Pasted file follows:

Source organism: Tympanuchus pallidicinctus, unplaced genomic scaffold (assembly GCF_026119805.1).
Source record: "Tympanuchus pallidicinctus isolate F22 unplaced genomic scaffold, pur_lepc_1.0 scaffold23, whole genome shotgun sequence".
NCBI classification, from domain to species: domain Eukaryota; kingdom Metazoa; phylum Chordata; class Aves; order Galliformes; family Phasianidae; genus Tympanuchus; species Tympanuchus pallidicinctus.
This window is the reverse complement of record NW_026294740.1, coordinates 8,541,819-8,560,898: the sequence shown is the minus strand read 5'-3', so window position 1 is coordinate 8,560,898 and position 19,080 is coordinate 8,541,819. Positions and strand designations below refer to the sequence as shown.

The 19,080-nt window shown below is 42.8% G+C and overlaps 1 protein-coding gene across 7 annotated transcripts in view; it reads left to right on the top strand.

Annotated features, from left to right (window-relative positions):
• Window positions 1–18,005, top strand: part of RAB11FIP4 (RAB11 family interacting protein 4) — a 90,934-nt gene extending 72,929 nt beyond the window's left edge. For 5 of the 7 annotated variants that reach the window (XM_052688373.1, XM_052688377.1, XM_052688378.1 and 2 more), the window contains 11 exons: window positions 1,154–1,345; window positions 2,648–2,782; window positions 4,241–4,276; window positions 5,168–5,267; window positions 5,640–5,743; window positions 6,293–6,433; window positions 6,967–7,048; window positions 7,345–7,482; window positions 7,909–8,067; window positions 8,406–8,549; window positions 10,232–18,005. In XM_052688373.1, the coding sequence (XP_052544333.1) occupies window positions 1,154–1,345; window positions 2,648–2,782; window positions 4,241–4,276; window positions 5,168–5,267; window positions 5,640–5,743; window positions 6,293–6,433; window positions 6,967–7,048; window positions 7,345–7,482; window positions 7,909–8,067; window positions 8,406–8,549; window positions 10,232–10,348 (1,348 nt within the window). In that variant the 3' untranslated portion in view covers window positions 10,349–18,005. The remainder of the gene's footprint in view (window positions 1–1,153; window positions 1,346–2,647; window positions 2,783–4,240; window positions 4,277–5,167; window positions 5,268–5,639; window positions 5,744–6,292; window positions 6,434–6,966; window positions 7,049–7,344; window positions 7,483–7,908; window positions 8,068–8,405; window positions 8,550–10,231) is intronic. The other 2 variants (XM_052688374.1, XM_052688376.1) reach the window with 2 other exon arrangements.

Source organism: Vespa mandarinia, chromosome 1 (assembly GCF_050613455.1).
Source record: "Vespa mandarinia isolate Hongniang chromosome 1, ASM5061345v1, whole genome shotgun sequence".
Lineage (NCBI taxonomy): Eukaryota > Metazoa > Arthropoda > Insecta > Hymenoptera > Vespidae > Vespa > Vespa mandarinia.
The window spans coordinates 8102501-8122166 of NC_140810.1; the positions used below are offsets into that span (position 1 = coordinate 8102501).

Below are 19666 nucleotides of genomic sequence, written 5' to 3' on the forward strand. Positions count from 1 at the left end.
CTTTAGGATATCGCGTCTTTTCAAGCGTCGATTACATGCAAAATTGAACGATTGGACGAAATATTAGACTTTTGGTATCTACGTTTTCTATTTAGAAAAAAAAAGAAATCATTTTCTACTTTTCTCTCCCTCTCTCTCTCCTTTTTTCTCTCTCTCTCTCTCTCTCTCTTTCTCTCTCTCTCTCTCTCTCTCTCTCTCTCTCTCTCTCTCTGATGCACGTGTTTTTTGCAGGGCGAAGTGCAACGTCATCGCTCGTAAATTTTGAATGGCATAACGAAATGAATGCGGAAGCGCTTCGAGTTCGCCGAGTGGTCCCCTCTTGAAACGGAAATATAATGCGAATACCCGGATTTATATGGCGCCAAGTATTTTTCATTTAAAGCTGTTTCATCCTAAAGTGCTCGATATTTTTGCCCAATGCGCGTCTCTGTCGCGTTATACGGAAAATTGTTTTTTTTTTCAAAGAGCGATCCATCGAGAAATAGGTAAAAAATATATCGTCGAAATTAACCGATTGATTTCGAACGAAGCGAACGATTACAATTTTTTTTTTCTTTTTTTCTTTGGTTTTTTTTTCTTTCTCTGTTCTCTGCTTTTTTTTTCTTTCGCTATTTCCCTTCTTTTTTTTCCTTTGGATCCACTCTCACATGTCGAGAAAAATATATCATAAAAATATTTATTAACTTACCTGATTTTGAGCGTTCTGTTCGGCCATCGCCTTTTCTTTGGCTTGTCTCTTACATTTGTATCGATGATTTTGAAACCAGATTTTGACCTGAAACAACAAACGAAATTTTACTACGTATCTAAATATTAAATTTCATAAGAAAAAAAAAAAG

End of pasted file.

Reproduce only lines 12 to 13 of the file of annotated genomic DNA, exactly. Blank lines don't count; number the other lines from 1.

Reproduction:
Below are 19666 nucleotides of genomic sequence, written 5' to 3' on the forward strand. Positions count from 1 at the left end.
CTTTAGGATATCGCGTCTTTTCAAGCGTCGATTACATGCAAAATTGAACGATTGGACGAAATATTAGACTTTTGGTATCTACGTTTTCTATTTAGAAAAAAAAAGAAATCATTTTCTACTTTTCTCTCCCTCTCTCTCTCCTTTTTTCTCTCTCTCTCTCTCTCTCTCTTTCTCTCTCTCTCTCTCTCTCTCTCTCTCTCTCTCTCTCTCTGATGCACGTGTTTTTTGCAGGGCGAAGTGCAACGTCATCGCTCGTAAATTTTGAATGGCATAACGAAATGAATGCGGAAGCGCTTCGAGTTCGCCGAGTGGTCCCCTCTTGAAACGGAAATATAATGCGAATACCCGGATTTATATGGCGCCAAGTATTTTTCATTTAAAGCTGTTTCATCCTAAAGTGCTCGATATTTTTGCCCAATGCGCGTCTCTGTCGCGTTATACGGAAAATTGTTTTTTTTTTCAAAGAGCGATCCATCGAGAAATAGGTAAAAAATATATCGTCGAAATTAACCGATTGATTTCGAACGAAGCGAACGATTACAATTTTTTTTTTCTTTTTTTCTTTGGTTTTTTTTTCTTTCTCTGTTCTCTGCTTTTTTTTTCTTTCGCTATTTCCCTTCTTTTTTTTCCTTTGGATCCACTCTCACATGTCGAGAAAAATATATCATAAAAATATTTATTAACTTACCTGATTTTGAGCGTTCTGTTCGGCCATCGCCTTTTCTTTGGCTTGTCTCTTACATTTGTATCGATGATTTTGAAACCAGATTTTGACCTGAAACAACAAACGAAATTTTACTACGTATCTAAATATTAAATTTCATAAGAAAAAAAAAAAG